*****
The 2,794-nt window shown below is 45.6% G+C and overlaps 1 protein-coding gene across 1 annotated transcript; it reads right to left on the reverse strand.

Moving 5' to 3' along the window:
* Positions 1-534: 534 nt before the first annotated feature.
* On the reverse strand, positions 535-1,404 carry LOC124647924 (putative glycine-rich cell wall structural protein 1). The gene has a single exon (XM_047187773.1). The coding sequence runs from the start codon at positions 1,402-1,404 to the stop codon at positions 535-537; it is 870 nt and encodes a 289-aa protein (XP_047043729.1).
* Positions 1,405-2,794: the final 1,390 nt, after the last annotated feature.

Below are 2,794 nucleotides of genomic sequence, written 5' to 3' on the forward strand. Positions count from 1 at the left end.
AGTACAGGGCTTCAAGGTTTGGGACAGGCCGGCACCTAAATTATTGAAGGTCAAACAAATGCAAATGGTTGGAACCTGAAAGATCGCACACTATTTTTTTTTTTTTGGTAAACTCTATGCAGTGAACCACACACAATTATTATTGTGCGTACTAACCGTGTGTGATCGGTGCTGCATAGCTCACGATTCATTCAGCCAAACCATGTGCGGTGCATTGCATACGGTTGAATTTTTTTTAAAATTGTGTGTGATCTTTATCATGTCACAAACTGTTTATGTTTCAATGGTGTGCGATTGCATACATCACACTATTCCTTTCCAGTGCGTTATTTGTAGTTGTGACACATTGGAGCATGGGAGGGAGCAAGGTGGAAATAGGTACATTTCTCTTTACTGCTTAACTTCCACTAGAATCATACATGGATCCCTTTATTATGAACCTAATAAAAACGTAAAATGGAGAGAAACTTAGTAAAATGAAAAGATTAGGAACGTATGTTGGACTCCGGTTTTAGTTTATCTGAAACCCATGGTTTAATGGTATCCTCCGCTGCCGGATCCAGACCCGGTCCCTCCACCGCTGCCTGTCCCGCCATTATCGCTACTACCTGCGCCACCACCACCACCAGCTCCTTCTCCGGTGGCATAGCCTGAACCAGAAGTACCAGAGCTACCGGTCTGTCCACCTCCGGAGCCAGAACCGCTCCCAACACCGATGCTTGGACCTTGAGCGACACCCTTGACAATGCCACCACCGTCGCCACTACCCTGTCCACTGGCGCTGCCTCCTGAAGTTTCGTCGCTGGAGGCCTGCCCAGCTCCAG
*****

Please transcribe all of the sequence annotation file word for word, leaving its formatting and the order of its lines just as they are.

The 2,794-nt window shown below is 45.6% G+C and overlaps 1 protein-coding gene across 1 annotated transcript; it reads right to left on the reverse strand.

Moving 5' to 3' along the window:
* Positions 1-534: 534 nt before the first annotated feature.
* On the reverse strand, positions 535-1,404 carry LOC124647924 (putative glycine-rich cell wall structural protein 1). The gene has a single exon (XM_047187773.1). The coding sequence runs from the start codon at positions 1,402-1,404 to the stop codon at positions 535-537; it is 870 nt and encodes a 289-aa protein (XP_047043729.1).
* Positions 1,405-2,794: the final 1,390 nt, after the last annotated feature.

Below are 2,794 nucleotides of genomic sequence, written 5' to 3' on the forward strand. Positions count from 1 at the left end.
AGTACAGGGCTTCAAGGTTTGGGACAGGCCGGCACCTAAATTATTGAAGGTCAAACAAATGCAAATGGTTGGAACCTGAAAGATCGCACACTATTTTTTTTTTTTTGGTAAACTCTATGCAGTGAACCACACACAATTATTATTGTGCGTACTAACCGTGTGTGATCGGTGCTGCATAGCTCACGATTCATTCAGCCAAACCATGTGCGGTGCATTGCATACGGTTGAATTTTTTTTAAAATTGTGTGTGATCTTTATCATGTCACAAACTGTTTATGTTTCAATGGTGTGCGATTGCATACATCACACTATTCCTTTCCAGTGCGTTATTTGTAGTTGTGACACATTGGAGCATGGGAGGGAGCAAGGTGGAAATAGGTACATTTCTCTTTACTGCTTAACTTCCACTAGAATCATACATGGATCCCTTTATTATGAACCTAATAAAAACGTAAAATGGAGAGAAACTTAGTAAAATGAAAAGATTAGGAACGTATGTTGGACTCCGGTTTTAGTTTATCTGAAACCCATGGTTTAATGGTATCCTCCGCTGCCGGATCCAGACCCGGTCCCTCCACCGCTGCCTGTCCCGCCATTATCGCTACTACCTGCGCCACCACCACCACCAGCTCCTTCTCCGGTGGCATAGCCTGAACCAGAAGTACCAGAGCTACCGGTCTGTCCACCTCCGGAGCCAGAACCGCTCCCAACACCGATGCTTGGACCTTGAGCGACACCCTTGACAATGCCACCACCGTCGCCACTACCCTGTCCACTGGCGCTGCCTCCTGAAGTTTCGTCGCTGGAGGCCTGCCCAGCTCCAG